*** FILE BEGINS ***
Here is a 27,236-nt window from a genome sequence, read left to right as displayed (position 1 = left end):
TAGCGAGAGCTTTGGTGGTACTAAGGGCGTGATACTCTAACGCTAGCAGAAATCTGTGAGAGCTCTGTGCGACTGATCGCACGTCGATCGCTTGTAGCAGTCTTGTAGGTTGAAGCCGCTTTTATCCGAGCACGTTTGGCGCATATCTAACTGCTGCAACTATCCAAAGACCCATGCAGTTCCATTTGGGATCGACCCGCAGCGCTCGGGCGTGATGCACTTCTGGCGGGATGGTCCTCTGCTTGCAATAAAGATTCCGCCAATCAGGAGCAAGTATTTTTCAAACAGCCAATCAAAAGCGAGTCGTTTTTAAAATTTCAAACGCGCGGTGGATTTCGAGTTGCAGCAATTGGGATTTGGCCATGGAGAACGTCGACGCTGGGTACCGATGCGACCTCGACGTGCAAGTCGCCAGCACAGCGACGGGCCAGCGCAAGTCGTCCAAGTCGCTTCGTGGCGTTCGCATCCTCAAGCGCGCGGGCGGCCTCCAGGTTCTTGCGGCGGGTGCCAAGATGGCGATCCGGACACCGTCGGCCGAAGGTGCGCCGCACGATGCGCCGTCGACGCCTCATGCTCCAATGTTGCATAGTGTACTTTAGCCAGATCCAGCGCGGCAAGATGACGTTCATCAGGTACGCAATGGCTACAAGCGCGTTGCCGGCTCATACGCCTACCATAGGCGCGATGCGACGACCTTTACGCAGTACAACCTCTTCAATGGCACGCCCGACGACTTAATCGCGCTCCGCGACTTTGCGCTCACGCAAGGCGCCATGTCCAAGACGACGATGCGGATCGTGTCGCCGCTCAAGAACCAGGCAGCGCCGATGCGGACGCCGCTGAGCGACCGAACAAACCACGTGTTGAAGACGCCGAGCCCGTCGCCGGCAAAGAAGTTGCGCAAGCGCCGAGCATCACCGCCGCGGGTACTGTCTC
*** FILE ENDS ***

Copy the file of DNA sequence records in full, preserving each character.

Here is a 27,236-nt window from a genome sequence, read left to right as displayed (position 1 = left end):
TAGCGAGAGCTTTGGTGGTACTAAGGGCGTGATACTCTAACGCTAGCAGAAATCTGTGAGAGCTCTGTGCGACTGATCGCACGTCGATCGCTTGTAGCAGTCTTGTAGGTTGAAGCCGCTTTTATCCGAGCACGTTTGGCGCATATCTAACTGCTGCAACTATCCAAAGACCCATGCAGTTCCATTTGGGATCGACCCGCAGCGCTCGGGCGTGATGCACTTCTGGCGGGATGGTCCTCTGCTTGCAATAAAGATTCCGCCAATCAGGAGCAAGTATTTTTCAAACAGCCAATCAAAAGCGAGTCGTTTTTAAAATTTCAAACGCGCGGTGGATTTCGAGTTGCAGCAATTGGGATTTGGCCATGGAGAACGTCGACGCTGGGTACCGATGCGACCTCGACGTGCAAGTCGCCAGCACAGCGACGGGCCAGCGCAAGTCGTCCAAGTCGCTTCGTGGCGTTCGCATCCTCAAGCGCGCGGGCGGCCTCCAGGTTCTTGCGGCGGGTGCCAAGATGGCGATCCGGACACCGTCGGCCGAAGGTGCGCCGCACGATGCGCCGTCGACGCCTCATGCTCCAATGTTGCATAGTGTACTTTAGCCAGATCCAGCGCGGCAAGATGACGTTCATCAGGTACGCAATGGCTACAAGCGCGTTGCCGGCTCATACGCCTACCATAGGCGCGATGCGACGACCTTTACGCAGTACAACCTCTTCAATGGCACGCCCGACGACTTAATCGCGCTCCGCGACTTTGCGCTCACGCAAGGCGCCATGTCCAAGACGACGATGCGGATCGTGTCGCCGCTCAAGAACCAGGCAGCGCCGATGCGGACGCCGCTGAGCGACCGAACAAACCACGTGTTGAAGACGCCGAGCCCGTCGCCGGCAAAGAAGTTGCGCAAGCGCCGAGCATCACCGCCGCGGGTACTGTCTC